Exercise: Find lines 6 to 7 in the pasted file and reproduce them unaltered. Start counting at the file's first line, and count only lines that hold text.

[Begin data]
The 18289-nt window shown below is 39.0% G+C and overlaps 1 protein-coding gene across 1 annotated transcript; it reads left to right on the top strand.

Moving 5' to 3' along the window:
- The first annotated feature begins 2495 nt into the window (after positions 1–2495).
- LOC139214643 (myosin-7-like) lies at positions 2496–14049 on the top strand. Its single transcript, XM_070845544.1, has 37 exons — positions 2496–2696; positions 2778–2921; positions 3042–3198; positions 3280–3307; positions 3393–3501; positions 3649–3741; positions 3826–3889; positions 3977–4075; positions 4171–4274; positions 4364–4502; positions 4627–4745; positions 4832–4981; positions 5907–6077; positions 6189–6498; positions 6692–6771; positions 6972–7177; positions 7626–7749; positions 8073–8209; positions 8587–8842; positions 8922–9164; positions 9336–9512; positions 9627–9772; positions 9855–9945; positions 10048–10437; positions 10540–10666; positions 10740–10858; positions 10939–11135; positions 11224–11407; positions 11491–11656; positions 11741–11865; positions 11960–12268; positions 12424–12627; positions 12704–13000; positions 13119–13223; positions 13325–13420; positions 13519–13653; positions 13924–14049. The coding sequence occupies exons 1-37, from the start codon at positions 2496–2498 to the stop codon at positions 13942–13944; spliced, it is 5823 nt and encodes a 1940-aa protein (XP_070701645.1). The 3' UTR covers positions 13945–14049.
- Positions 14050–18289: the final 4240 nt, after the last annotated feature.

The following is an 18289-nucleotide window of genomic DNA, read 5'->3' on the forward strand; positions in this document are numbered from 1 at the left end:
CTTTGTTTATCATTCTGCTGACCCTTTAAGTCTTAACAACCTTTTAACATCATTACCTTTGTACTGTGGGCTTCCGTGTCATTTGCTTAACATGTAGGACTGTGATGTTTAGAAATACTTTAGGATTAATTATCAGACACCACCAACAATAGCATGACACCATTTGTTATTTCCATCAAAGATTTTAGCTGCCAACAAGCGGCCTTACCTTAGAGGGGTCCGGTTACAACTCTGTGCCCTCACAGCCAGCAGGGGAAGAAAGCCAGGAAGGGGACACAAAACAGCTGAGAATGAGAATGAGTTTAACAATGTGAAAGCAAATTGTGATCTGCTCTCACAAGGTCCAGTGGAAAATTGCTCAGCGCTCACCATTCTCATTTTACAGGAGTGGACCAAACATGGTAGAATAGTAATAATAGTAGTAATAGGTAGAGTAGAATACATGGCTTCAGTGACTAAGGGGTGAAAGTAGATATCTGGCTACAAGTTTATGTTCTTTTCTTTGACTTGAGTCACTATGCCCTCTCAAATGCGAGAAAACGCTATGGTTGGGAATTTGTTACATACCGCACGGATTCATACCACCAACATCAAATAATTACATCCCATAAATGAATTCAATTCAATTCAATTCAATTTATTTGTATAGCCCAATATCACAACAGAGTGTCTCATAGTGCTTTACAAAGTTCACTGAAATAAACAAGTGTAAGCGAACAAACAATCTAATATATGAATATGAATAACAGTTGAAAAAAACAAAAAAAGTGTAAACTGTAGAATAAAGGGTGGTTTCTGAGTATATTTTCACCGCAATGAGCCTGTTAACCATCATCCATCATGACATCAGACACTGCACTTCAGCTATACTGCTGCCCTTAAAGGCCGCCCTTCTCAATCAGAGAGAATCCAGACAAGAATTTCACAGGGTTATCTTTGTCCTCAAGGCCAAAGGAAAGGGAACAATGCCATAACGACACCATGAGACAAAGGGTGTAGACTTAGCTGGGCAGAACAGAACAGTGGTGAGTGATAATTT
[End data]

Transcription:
The following is an 18289-nucleotide window of genomic DNA, read 5'->3' on the forward strand; positions in this document are numbered from 1 at the left end:
CTTTGTTTATCATTCTGCTGACCCTTTAAGTCTTAACAACCTTTTAACATCATTACCTTTGTACTGTGGGCTTCCGTGTCATTTGCTTAACATGTAGGACTGTGATGTTTAGAAATACTTTAGGATTAATTATCAGACACCACCAACAATAGCATGACACCATTTGTTATTTCCATCAAAGATTTTAGCTGCCAACAAGCGGCCTTACCTTAGAGGGGTCCGGTTACAACTCTGTGCCCTCACAGCCAGCAGGGGAAGAAAGCCAGGAAGGGGACACAAAACAGCTGAGAATGAGAATGAGTTTAACAATGTGAAAGCAAATTGTGATCTGCTCTCACAAGGTCCAGTGGAAAATTGCTCAGCGCTCACCATTCTCATTTTACAGGAGTGGACCAAACATGGTAGAATAGTAATAATAGTAGTAATAGGTAGAGTAGAATACATGGCTTCAGTGACTAAGGGGTGAAAGTAGATATCTGGCTACAAGTTTATGTTCTTTTCTTTGACTTGAGTCACTATGCCCTCTCAAATGCGAGAAAACGCTATGGTTGGGAATTTGTTACATACCGCACGGATTCATACCACCAACATCAAATAATTACATCCCATAAATGAATTCAATTCAATTCAATTCAATTTATTTGTATAGCCCAATATCACAACAGAGTGTCTCATAGTGCTTTACAAAGTTCACTGAAATAAACAAGTGTAAGCGAACAAACAATCTAATATATGAATATGAATAACAGTTGAAAAAAACAAAAAAAGTGTAAACTGTAGAATAAAGGGTGGTTTCTGAGTATATTTTCACCGCAATGAGCCTGTTAACCATCATCCATCATGACATCAGACACTGCACTTCAGCTATACTGCTGCCCTTAAAGGCCGCCCTTCTCAATCAGAGAGAATCCAGACAAGAATTTCACAGGGTTATCTTTGTCCTCAAGGCCAAAGGAAAGGGAACAATGCCATAACGACACCATGAGACAAAGGGTGTAGACTTAGCTGGGCAGAACAGAACAGTGGTGAGTGATAATTT